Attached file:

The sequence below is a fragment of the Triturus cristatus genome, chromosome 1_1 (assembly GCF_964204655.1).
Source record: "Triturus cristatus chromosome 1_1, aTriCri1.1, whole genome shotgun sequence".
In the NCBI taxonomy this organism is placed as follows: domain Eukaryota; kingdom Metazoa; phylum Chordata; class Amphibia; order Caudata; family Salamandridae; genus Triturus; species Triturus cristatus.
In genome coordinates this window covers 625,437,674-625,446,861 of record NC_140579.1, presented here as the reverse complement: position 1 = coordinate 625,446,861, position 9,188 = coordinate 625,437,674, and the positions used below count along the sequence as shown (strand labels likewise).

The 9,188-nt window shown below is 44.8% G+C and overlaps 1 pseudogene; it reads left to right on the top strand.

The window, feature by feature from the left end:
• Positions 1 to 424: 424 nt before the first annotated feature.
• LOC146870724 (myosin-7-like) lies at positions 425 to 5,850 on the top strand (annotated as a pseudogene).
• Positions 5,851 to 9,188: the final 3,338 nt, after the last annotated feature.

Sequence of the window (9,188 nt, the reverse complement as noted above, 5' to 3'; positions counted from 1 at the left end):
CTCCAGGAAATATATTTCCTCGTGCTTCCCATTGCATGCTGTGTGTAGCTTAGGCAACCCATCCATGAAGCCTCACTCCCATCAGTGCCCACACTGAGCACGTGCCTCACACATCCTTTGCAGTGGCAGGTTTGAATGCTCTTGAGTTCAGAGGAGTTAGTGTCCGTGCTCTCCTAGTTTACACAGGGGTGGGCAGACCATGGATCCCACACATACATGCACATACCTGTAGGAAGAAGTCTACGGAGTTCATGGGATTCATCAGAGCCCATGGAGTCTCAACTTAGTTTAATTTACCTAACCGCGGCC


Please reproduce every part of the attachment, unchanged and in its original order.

The sequence below is a fragment of the Triturus cristatus genome, chromosome 1_1 (assembly GCF_964204655.1).
Source record: "Triturus cristatus chromosome 1_1, aTriCri1.1, whole genome shotgun sequence".
In the NCBI taxonomy this organism is placed as follows: domain Eukaryota; kingdom Metazoa; phylum Chordata; class Amphibia; order Caudata; family Salamandridae; genus Triturus; species Triturus cristatus.
In genome coordinates this window covers 625,437,674-625,446,861 of record NC_140579.1, presented here as the reverse complement: position 1 = coordinate 625,446,861, position 9,188 = coordinate 625,437,674, and the positions used below count along the sequence as shown (strand labels likewise).

The 9,188-nt window shown below is 44.8% G+C and overlaps 1 pseudogene; it reads left to right on the top strand.

The window, feature by feature from the left end:
• Positions 1 to 424: 424 nt before the first annotated feature.
• LOC146870724 (myosin-7-like) lies at positions 425 to 5,850 on the top strand (annotated as a pseudogene).
• Positions 5,851 to 9,188: the final 3,338 nt, after the last annotated feature.

Sequence of the window (9,188 nt, the reverse complement as noted above, 5' to 3'; positions counted from 1 at the left end):
CTCCAGGAAATATATTTCCTCGTGCTTCCCATTGCATGCTGTGTGTAGCTTAGGCAACCCATCCATGAAGCCTCACTCCCATCAGTGCCCACACTGAGCACGTGCCTCACACATCCTTTGCAGTGGCAGGTTTGAATGCTCTTGAGTTCAGAGGAGTTAGTGTCCGTGCTCTCCTAGTTTACACAGGGGTGGGCAGACCATGGATCCCACACATACATGCACATACCTGTAGGAAGAAGTCTACGGAGTTCATGGGATTCATCAGAGCCCATGGAGTCTCAACTTAGTTTAATTTACCTAACCGCGGCC